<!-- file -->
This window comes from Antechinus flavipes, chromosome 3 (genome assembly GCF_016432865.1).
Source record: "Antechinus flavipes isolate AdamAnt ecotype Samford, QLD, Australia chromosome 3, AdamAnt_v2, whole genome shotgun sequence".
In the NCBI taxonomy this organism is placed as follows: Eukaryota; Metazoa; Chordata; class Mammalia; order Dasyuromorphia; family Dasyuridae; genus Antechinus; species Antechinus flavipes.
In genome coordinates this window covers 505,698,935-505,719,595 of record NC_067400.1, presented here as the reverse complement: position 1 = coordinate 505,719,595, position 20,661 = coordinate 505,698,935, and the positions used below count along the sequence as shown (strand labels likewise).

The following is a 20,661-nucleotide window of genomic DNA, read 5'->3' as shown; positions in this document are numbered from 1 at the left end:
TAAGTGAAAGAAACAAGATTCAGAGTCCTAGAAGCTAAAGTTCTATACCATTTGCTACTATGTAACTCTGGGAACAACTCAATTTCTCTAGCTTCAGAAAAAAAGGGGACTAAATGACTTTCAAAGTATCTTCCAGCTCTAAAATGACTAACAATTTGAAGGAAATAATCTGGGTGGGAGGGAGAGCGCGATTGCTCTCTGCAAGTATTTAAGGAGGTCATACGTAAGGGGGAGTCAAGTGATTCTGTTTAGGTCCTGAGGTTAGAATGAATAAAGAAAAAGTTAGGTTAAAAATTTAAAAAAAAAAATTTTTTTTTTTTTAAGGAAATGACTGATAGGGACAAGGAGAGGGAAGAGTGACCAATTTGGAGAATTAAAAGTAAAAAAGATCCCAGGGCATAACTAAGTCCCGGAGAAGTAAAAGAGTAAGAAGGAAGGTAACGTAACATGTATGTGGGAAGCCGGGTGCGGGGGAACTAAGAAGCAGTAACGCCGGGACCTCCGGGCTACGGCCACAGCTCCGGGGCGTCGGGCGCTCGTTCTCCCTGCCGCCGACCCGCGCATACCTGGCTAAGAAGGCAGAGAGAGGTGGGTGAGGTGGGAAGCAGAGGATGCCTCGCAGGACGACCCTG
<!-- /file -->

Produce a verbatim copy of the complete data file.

This window comes from Antechinus flavipes, chromosome 3 (genome assembly GCF_016432865.1).
Source record: "Antechinus flavipes isolate AdamAnt ecotype Samford, QLD, Australia chromosome 3, AdamAnt_v2, whole genome shotgun sequence".
In the NCBI taxonomy this organism is placed as follows: Eukaryota; Metazoa; Chordata; class Mammalia; order Dasyuromorphia; family Dasyuridae; genus Antechinus; species Antechinus flavipes.
In genome coordinates this window covers 505,698,935-505,719,595 of record NC_067400.1, presented here as the reverse complement: position 1 = coordinate 505,719,595, position 20,661 = coordinate 505,698,935, and the positions used below count along the sequence as shown (strand labels likewise).

The following is a 20,661-nucleotide window of genomic DNA, read 5'->3' as shown; positions in this document are numbered from 1 at the left end:
TAAGTGAAAGAAACAAGATTCAGAGTCCTAGAAGCTAAAGTTCTATACCATTTGCTACTATGTAACTCTGGGAACAACTCAATTTCTCTAGCTTCAGAAAAAAAGGGGACTAAATGACTTTCAAAGTATCTTCCAGCTCTAAAATGACTAACAATTTGAAGGAAATAATCTGGGTGGGAGGGAGAGCGCGATTGCTCTCTGCAAGTATTTAAGGAGGTCATACGTAAGGGGGAGTCAAGTGATTCTGTTTAGGTCCTGAGGTTAGAATGAATAAAGAAAAAGTTAGGTTAAAAATTTAAAAAAAAAAATTTTTTTTTTTTTAAGGAAATGACTGATAGGGACAAGGAGAGGGAAGAGTGACCAATTTGGAGAATTAAAAGTAAAAAAGATCCCAGGGCATAACTAAGTCCCGGAGAAGTAAAAGAGTAAGAAGGAAGGTAACGTAACATGTATGTGGGAAGCCGGGTGCGGGGGAACTAAGAAGCAGTAACGCCGGGACCTCCGGGCTACGGCCACAGCTCCGGGGCGTCGGGCGCTCGTTCTCCCTGCCGCCGACCCGCGCATACCTGGCTAAGAAGGCAGAGAGAGGTGGGTGAGGTGGGAAGCAGAGGATGCCTCGCAGGACGACCCTG